Bitcoin and blockchain are relatively new technologies to most people. Many people consider Bitcoin the first successful and most popular cryptocurrency. While most people didn’t care much about Bitcoin when Satoshi Nakamoto introduced it, the popularity of this virtual currency has increased significantly.
Also, the demand for this electronic currency has increased globally. Many people frequent crypto exchanges, like bitcoinprime-no.com to purchase or sell this digital asset. But some governments are not happy about Bitcoin. Recently, many governments began restricting and banning this virtual currency.
Unlike previous technological advancements, Bitcoin affects and disrupts governments in a specific area they have controlled exclusively for a long time. And that’s the issue or money. Essentially, governments have always controlled fiat money, its flow, and circulation in their economies. Blockchain, on which Bitcoin and other virtual currencies run, is decentralized, meaning it’s changing this.
Central banks are no longer necessary when transacting with Bitcoin with this technology. What’s more, anyone can run a full node and produce Bitcoin. Peer-to-peer transfers enable people to transact without intermediaries.
What Prompted the Chinese Crackdown on Bitcoin?
China has cracked down on Bitcoin for years, saying it’s protecting its citizens against the financial risks that the cryptocurrency possesses. Overall, China has expressed several long-standing financial concerns that prompted the country to crack down on Bitcoin.
For instance, Bitcoin’s price volatility has been a significant impetus for the crackdown. The move began when Bitcoin’s price hit the $60,000 mark before dropping. The cryptocurrency’s price fell by over 40% in the next two months. Although the country has endorsed virtual currencies as investment vehicles, their irrational exuberance can cause retail investors significant losses.
Also, the country continues to crack down on Bitcoin miners because the virtual currency’s decentralization enables users to circumvent capital controls. Ideally, this possibility means people can have difficulties converting over $50,000 worth of China Yuan into foreign currencies annually.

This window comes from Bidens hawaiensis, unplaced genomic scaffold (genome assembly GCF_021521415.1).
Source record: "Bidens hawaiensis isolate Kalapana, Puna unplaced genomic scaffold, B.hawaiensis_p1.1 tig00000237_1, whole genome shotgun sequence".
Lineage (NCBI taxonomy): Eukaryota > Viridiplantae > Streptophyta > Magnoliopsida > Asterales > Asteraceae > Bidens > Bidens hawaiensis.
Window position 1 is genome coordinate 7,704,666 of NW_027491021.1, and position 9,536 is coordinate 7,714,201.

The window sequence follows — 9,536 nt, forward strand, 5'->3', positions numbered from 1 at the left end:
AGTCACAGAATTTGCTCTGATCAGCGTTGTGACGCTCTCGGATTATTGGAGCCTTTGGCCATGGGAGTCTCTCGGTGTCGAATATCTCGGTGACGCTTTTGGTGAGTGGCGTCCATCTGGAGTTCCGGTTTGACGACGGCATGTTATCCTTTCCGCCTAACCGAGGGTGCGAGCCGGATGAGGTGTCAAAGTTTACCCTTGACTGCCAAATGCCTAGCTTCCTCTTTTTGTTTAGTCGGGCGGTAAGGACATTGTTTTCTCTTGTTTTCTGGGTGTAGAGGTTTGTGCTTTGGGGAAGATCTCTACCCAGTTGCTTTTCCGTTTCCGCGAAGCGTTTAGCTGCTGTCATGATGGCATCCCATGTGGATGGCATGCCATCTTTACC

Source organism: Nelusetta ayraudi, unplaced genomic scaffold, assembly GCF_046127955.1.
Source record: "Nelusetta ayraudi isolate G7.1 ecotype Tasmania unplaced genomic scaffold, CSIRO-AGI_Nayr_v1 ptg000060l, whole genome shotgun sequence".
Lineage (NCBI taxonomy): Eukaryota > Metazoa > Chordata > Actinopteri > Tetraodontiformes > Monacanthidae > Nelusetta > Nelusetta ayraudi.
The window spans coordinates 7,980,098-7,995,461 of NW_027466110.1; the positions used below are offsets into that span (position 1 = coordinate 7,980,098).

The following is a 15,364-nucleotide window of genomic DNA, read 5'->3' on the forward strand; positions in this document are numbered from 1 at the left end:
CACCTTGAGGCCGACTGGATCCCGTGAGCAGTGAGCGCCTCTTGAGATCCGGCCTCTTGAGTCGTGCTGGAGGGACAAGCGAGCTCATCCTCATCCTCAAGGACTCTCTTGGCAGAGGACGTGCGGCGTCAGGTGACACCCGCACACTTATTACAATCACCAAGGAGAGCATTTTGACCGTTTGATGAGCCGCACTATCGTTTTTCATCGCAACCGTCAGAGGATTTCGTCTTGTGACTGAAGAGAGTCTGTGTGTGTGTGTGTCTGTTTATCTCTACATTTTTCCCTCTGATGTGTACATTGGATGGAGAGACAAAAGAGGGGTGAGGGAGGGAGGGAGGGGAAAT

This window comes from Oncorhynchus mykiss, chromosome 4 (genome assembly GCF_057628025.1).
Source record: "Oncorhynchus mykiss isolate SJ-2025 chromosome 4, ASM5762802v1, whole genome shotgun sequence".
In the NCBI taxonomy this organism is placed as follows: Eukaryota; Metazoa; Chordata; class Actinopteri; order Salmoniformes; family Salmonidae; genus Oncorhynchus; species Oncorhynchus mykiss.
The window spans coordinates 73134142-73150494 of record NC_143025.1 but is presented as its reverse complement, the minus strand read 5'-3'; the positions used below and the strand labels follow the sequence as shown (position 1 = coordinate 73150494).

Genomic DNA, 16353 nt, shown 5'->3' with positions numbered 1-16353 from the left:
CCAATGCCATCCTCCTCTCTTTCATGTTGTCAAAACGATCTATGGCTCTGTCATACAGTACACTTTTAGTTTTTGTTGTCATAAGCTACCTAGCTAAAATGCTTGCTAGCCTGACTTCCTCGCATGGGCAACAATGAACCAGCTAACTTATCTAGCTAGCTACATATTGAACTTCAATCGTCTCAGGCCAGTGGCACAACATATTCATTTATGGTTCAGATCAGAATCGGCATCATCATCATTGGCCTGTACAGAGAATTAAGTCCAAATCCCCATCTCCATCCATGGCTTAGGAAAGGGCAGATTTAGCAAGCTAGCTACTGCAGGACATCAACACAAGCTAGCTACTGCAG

Anyone can quickly purchase large Bitcoin amounts and convert them into foreign currencies without Bitcoin trade restrictions. And the fees for this trade are higher than the amount people part with when using bank transfers.
Another concern that even other governments have expressed is about energy consumption. The Bitcoin network consumes almost 70TWh annually. That means it uses more energy than Venezuela.
What Are the Impacts of the Crackdown on Bitcoin?
China’s crackdown on Bitcoin made the virtual currency more affordable. The crackdown halved the global hash rate after dropping the Bitcoin price over seven weeks. The network had low computing power, meaning adding new transaction blocks were easier. Bitcoin mining profitability initially fell during the China crackdown due to falling prices. However, some people left the Bitcoin network, increasing profitability.
To some people, China’s Bitcoin crackdown is suitable for the cryptocurrency’s network in the long term. Although Beijing pulled off 51% attack or control of the network, some people raise questions about the nation’s influence. Some people argued that Chinese miners might exploit Bitcoin’s network latency of the global traffic coming in via the Great Firewall.
Some individuals argued that China could attack the network for political purposes like undermining some transactions, deanonymizing users, tracking behaviors, and censoring Bitcoin addresses. Nevertheless, continued crackdown prompted miners to turn to overseas platforms to mine, trade, and invest in Bitcoin.
China is among the countries that fear Bitcoin and other digital currencies. However, its crackdown has not deterred people from trading this virtual currency. Some Chinese citizens trade Bitcoin on crypto exchanges in other jurisdictions. That’s because Bitcoin appeals to users more than even the Chinese government-issued digital Yuan.